Whether you are in the healthcare, retail or hospitality industry, you need to protect your customer information if you collect payments. The Payment Card Industry Data Security Standard (PCI DSS) sets the standard for cardholder data (CD) and also enforces the standard with penalties.
What is the Payment Card Industry Data Security Standard (PCI DSS)
The (PCI SSC) Payment Card Industry Security Standards Council was created in the early 2000`s by the five major payment card companies: The Discover Financial Services, American Express, JCB International, MasterCard and visa. The aim of the organization was to create a series of information security standards that protected customers from identity theft and the card industry from paying for data breaches. PCI DSS established the best practices for protecting information and later became PCI DSS.
Who needs to be PCI DSS compliant?
Any company that accepts, transmits or stores cardholder data must maintain PCI DSS compliance irrespective of its size.
Penalties for noncompliance
PCI DSS is considered a standard and not a regulation. Card brands and acquiring banks fine non-compliant merchants from $5,000 to $100,000 per month for violation. These fines can be either crippling or devastating depending on the size of the organization and can result in business failure.
PCI DSS REQUIREMENT 10
In its most broad definition, requirement 10 states:
PCI DSS requirement 10: Monitor and track all access to the card-holder data and the network resource.
Logging mechanisms and the ability to track user activities helps to prevent, detect or minimize the impact of a data compromise. Presence of logs in all environments allow thorough tracking, alerting and analysis of any compromises that may result. The requirement 10 requires you to monitor the user access to your environment. Setting up user access controls and ensuring that these controls work helps to maintain a secure cardholder data environment (CDE).
Records necessary for requirement 10 compliance
PCI DSS sets out a clear list of sections, subsections and parts of the subsections, and also incorporates guidance to help understand effective control review. The following steps can help you to log data necessary to prove your compliance:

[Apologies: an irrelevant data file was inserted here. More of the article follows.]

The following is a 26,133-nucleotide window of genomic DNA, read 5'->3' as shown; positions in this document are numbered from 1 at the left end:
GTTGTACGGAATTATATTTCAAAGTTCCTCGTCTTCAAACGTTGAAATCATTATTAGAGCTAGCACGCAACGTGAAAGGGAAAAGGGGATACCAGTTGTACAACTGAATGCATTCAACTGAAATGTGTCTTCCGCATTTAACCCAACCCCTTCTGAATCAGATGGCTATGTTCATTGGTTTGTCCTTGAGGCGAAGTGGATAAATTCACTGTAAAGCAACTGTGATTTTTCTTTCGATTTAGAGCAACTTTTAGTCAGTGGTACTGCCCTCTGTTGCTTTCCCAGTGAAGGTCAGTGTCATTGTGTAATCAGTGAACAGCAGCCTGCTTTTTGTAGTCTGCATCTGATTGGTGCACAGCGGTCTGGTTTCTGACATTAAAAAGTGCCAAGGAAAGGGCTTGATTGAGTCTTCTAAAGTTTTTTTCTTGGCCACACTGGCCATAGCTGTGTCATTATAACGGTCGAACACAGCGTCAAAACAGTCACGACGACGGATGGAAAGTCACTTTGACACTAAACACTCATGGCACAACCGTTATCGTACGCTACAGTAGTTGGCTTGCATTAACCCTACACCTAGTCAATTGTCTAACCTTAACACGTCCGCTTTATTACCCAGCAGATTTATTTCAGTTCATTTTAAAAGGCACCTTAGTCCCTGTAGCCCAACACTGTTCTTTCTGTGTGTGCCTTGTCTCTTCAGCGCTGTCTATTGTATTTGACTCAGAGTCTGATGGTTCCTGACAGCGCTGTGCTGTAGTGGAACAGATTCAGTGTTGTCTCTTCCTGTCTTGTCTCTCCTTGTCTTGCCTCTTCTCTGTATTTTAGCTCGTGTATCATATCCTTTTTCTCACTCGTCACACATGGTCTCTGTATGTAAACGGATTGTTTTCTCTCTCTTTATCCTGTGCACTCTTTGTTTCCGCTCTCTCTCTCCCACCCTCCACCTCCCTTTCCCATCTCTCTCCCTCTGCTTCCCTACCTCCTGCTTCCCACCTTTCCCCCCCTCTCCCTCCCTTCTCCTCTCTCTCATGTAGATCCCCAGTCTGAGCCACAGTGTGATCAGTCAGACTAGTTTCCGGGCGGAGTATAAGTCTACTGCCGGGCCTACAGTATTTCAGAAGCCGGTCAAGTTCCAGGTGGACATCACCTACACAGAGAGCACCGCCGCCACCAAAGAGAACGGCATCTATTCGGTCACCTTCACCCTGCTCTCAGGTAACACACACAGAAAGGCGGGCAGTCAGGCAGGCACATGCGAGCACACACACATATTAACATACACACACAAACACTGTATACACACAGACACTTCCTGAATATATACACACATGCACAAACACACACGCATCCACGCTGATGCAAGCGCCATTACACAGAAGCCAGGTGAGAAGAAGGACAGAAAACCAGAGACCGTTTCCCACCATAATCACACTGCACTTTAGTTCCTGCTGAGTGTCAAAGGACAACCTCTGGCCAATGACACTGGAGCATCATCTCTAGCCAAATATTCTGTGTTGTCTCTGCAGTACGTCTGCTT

- Create a system or process linking user access to the system components accessed and make sure you can trace suspicious user activity to a specific user.
- Generate audit trails that prove the system administrator receives suspicious activity alerts
- Record all the individual access to the CDE to show that unauthorized user accounts have not accessed the systems.
- Collect records of activities conducted by the administrator that show potential misuse of the accounts and trace the issue to a specific action and individual.
- Have a way to identify changes, additions and deletions to audit logs
- Record invalid login attempts to trace password guesses.
- Maintain records that allow you to trace activities indicating manipulation of authentication controls by attempting to bypass them or impersonating a valid account.
- Document any pauses or restarts to your audit logging processes
- Maintain records to show that system-level objects have not been deleted or created by unauthorized accounts
- Maintain an event log that records the user identification, event type, success/ failure indication and the affected data for all systems.
- Synchronize clocks across systems to maintain exact sequences of events for forensic teams
- Use the principle of least privilege for audit log access to maintain the security of information
- Backup logs to a centralized server or media that maintains data integrity
- Write logs directly, offload or copy from external systems to a secure internal system
- Use file-integrity monitoring systems to ensure notification of audit log changes
- Conduct regular log reviews by using log harvesting, parsing and alerting tool
- Conduct a daily review of security for alerts indicating suspicious activities
- Periodically review system components that indicate an attempt to gain access to sensitive systems
- Document investigations of expectations and anomalies
- Retain records for at least a year
- Train employees and make sure they are aware of security policies and monitoring
The service providers are subjected to the following additional requirements:
- Establish formal procedures to detect and alert critical security control failures like firewall erasing rules
- Document evidence supporting the response to a security failure, including processes and procedures as well as the actions and responses.
By storing all your information in one location, you are able to manage audit information and also document your compliance activities. This also enables your audit logging staff to communicate with one another and this is even more secure when only people who need access can interact with the information.
Tracing of outstanding tasks without emails makes communication easier and also protects the data by keeping it within protected platforms rather than insecure emails.
You may also like: Audit Log Best Practices For Information Security
Ken Lynch is an enterprise software startup veteran, who has always been fascinated about what drives workers to work and how to make work more engaging. Ken founded Reciprocity to pursue just that. He has propelled Reciprocity’s success with this mission-based goal of engaging employees with the governance, risk, and compliance goals of their company in order to create more socially minded corporate citizens. Ken earned his BS in Computer Science and Electrical Engineering from MIT. Learn more at ReciprocityLabs.com.